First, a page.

Turbo-Charged Photosynthesis Could Make Crops Grow Faster While Using Fewer Nutrients

The carboxysomes in which cyanobacteria hold their photosynthesizing enzymes allow for much faster growth. ARC Centre of Excellence for Translational Photosynthesis

One of the great ironies of evolution is that almost all known life depends on one of the slowest and most inefficient enzymes on Earth. Cyanobacteria have evolved a better mechanism to deal with the slow rate at which the Rubisco enzyme processes carbon dioxide than plants. Now scientists have taken the largest step towards transferring this work-around into a plant. If the process can be completed, crop yields may increase by as much as 60 percent while fertilizer and water demands decline, making it the single largest advance in crop efficiency ever contemplated.

Both plants and cyanobacteria use Rubisco to photosynthesize carbon dioxide into sugars, which can then be converted into all the other components necessary for life. Cyanobacteria have a carbon dioxide concentration mechanism to speed up the process, and Dr Ben Long of the Australian National University is working to give plants the same capacity.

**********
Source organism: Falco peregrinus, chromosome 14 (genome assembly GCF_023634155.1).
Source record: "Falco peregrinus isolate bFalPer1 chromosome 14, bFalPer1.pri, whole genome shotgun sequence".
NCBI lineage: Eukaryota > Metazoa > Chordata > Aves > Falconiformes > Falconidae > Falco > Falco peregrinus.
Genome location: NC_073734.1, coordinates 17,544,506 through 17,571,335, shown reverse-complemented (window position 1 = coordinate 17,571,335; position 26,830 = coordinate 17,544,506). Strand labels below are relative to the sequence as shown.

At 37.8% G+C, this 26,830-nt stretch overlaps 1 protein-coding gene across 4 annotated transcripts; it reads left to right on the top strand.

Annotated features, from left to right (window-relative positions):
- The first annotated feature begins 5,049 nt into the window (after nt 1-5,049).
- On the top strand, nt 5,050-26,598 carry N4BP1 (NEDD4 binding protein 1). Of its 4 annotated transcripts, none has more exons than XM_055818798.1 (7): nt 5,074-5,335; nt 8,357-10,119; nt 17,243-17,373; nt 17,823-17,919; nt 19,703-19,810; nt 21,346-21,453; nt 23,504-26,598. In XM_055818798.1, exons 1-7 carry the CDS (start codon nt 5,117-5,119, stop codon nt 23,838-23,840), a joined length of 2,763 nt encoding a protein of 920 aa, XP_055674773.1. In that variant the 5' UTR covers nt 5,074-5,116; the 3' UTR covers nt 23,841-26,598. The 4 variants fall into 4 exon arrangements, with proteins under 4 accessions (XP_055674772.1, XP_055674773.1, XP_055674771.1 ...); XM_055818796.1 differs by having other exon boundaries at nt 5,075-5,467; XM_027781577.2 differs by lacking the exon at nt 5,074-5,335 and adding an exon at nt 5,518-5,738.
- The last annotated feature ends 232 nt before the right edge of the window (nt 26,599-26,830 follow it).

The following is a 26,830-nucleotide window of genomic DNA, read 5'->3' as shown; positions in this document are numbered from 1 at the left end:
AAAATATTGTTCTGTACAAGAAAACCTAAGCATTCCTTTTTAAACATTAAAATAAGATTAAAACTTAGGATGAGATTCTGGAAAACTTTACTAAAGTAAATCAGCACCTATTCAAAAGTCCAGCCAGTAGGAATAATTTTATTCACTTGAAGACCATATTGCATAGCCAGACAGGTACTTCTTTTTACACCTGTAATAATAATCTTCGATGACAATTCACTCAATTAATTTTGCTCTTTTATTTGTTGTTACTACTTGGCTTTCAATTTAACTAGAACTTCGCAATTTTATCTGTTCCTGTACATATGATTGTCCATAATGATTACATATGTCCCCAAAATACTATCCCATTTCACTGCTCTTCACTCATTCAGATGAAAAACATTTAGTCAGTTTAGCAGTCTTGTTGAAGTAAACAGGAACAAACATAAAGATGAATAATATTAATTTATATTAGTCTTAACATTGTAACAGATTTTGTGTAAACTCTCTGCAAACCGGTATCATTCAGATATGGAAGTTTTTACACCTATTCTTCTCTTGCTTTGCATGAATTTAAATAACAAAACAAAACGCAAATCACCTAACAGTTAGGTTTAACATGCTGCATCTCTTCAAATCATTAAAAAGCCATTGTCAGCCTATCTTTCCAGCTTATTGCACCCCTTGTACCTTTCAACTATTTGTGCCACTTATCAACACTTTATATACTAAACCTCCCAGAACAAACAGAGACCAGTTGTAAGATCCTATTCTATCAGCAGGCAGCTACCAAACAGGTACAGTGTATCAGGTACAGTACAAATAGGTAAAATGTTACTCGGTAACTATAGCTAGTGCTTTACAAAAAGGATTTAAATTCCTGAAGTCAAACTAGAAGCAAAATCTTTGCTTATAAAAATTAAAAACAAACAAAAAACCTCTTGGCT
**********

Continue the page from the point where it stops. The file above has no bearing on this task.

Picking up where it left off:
Long told IFLScience each Rubisco molecule can only process around three carbon dioxide molecules a second, while many other enzymes induce hundreds of chemical reactions in the same time. Besides being painfully slow, Rubisco often fails to differentiate CO2 from oxygen, wasting precious time and energy on the wrong molecule.

Plants have responded to this inefficiency by producing enormous amounts of Rubisco. Long told IFLScience, “In a typical leaf of a plant half the protein can be Rubisco.” Plants also respond by leaving their gas-exchanging stoma wide open, drawing in as much carbon dioxide as possible, at the cost of losing a lot of water.

Thirty-five million years ago the development of the C4 pathway gave one group of plants a slightly improved mechanism for dealing with this inefficiency, but long before that, single-celled organisms had created something much better. “Cyanobacteria use what's called a 'CO2 concentrating mechanism' to deliver large amounts of the gas into their carboxysomes, where their Rubisco is encapsulated," Long said in a statement

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